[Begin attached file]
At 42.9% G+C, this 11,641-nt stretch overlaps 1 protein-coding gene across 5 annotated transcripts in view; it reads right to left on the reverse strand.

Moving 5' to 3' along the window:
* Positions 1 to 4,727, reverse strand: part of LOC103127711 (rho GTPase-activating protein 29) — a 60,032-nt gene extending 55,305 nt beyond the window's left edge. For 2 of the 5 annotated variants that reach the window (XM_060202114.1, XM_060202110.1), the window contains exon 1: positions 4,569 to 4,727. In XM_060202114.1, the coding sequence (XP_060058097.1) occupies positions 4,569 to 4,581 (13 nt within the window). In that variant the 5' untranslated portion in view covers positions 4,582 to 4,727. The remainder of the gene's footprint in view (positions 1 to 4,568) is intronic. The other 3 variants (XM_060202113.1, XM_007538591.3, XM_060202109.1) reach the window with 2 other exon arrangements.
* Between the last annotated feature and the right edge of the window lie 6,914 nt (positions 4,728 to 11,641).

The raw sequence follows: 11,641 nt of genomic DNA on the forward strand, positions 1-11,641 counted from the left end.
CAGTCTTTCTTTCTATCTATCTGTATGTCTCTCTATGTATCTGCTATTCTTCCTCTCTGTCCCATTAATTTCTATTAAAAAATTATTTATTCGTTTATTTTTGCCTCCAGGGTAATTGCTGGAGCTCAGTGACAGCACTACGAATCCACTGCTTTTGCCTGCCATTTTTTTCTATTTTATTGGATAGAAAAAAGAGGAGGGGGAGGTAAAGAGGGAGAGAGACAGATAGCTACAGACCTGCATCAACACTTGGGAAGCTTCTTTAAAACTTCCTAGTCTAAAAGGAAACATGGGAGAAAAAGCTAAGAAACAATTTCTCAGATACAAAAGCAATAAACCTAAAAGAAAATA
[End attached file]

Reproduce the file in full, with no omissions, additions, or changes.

At 42.9% G+C, this 11,641-nt stretch overlaps 1 protein-coding gene across 5 annotated transcripts in view; it reads right to left on the reverse strand.

Moving 5' to 3' along the window:
* Positions 1 to 4,727, reverse strand: part of LOC103127711 (rho GTPase-activating protein 29) — a 60,032-nt gene extending 55,305 nt beyond the window's left edge. For 2 of the 5 annotated variants that reach the window (XM_060202114.1, XM_060202110.1), the window contains exon 1: positions 4,569 to 4,727. In XM_060202114.1, the coding sequence (XP_060058097.1) occupies positions 4,569 to 4,581 (13 nt within the window). In that variant the 5' untranslated portion in view covers positions 4,582 to 4,727. The remainder of the gene's footprint in view (positions 1 to 4,568) is intronic. The other 3 variants (XM_060202113.1, XM_007538591.3, XM_060202109.1) reach the window with 2 other exon arrangements.
* Between the last annotated feature and the right edge of the window lie 6,914 nt (positions 4,728 to 11,641).

The raw sequence follows: 11,641 nt of genomic DNA on the forward strand, positions 1-11,641 counted from the left end.
CAGTCTTTCTTTCTATCTATCTGTATGTCTCTCTATGTATCTGCTATTCTTCCTCTCTGTCCCATTAATTTCTATTAAAAAATTATTTATTCGTTTATTTTTGCCTCCAGGGTAATTGCTGGAGCTCAGTGACAGCACTACGAATCCACTGCTTTTGCCTGCCATTTTTTTCTATTTTATTGGATAGAAAAAAGAGGAGGGGGAGGTAAAGAGGGAGAGAGACAGATAGCTACAGACCTGCATCAACACTTGGGAAGCTTCTTTAAAACTTCCTAGTCTAAAAGGAAACATGGGAGAAAAAGCTAAGAAACAATTTCTCAGATACAAAAGCAATAAACCTAAAAGAAAATA